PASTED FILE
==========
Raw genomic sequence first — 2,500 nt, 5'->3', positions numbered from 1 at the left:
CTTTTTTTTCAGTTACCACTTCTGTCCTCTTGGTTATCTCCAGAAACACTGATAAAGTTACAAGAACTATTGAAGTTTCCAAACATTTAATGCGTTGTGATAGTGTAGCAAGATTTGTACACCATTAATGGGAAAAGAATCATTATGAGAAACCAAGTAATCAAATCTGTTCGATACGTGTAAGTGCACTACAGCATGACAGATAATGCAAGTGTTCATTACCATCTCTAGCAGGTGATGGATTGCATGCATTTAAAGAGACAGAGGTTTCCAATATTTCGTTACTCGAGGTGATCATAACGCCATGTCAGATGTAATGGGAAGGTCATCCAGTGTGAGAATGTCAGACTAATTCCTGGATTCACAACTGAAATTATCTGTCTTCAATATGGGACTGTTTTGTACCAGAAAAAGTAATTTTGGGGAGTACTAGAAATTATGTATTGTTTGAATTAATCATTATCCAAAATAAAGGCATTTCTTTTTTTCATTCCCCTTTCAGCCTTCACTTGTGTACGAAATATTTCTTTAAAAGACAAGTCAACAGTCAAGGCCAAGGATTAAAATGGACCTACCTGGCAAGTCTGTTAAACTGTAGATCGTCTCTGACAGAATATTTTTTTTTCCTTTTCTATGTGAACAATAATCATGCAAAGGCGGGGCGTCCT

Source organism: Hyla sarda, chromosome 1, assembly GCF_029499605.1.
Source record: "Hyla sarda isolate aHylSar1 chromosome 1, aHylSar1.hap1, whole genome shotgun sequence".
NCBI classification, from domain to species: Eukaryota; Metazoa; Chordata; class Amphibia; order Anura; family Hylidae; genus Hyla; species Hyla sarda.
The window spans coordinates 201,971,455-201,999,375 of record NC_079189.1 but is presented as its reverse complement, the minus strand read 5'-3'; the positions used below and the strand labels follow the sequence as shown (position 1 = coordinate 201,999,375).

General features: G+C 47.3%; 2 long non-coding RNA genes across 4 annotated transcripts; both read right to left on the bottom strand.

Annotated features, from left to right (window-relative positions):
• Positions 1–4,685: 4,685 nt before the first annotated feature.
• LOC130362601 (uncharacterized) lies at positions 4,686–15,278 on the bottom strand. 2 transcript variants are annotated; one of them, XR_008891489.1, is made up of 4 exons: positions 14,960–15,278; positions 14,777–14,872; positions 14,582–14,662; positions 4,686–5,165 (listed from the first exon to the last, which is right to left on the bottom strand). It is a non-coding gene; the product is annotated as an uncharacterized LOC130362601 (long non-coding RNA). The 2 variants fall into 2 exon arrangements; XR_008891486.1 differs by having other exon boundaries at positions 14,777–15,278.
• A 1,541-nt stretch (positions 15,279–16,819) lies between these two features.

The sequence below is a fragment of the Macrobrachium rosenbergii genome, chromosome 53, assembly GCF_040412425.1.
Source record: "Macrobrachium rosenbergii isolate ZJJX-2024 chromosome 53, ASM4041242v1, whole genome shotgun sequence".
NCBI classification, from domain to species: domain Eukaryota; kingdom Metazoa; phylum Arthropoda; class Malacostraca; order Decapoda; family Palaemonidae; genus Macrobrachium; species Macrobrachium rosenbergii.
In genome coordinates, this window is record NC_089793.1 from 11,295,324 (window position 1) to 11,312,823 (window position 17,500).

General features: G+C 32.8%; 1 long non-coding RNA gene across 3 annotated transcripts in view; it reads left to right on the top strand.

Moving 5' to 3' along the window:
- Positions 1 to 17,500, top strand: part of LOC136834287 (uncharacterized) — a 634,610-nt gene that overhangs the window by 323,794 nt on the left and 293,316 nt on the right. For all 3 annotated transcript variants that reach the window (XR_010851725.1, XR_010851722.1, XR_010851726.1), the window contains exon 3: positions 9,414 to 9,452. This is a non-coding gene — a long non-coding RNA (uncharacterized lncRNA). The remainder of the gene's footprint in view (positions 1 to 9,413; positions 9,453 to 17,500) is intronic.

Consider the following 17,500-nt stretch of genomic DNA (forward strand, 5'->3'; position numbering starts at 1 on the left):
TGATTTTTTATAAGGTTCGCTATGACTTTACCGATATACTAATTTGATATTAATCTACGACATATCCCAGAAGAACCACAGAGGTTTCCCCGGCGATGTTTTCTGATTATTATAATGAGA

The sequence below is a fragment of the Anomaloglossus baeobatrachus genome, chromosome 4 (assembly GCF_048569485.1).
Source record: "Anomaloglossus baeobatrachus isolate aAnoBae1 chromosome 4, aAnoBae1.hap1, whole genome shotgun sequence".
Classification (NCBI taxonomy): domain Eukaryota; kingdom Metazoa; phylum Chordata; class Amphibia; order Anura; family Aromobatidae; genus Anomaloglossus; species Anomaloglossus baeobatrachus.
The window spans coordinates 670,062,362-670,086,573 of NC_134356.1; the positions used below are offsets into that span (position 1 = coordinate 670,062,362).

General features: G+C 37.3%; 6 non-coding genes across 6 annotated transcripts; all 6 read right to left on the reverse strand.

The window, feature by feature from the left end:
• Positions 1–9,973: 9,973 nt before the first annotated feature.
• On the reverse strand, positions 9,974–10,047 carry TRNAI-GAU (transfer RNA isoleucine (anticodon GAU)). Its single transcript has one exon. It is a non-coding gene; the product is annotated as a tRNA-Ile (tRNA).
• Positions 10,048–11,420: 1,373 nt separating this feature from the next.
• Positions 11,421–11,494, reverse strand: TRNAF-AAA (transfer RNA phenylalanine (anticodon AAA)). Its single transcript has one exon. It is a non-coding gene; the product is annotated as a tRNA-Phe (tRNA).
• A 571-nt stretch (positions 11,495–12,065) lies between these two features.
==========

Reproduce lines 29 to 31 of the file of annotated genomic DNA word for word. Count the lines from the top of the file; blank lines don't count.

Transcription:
• Positions 10,048–11,420: 1,373 nt separating this feature from the next.
• Positions 11,421–11,494, reverse strand: TRNAF-AAA (transfer RNA phenylalanine (anticodon AAA)). Its single transcript has one exon. It is a non-coding gene; the product is annotated as a tRNA-Phe (tRNA).
• A 571-nt stretch (positions 11,495–12,065) lies between these two features.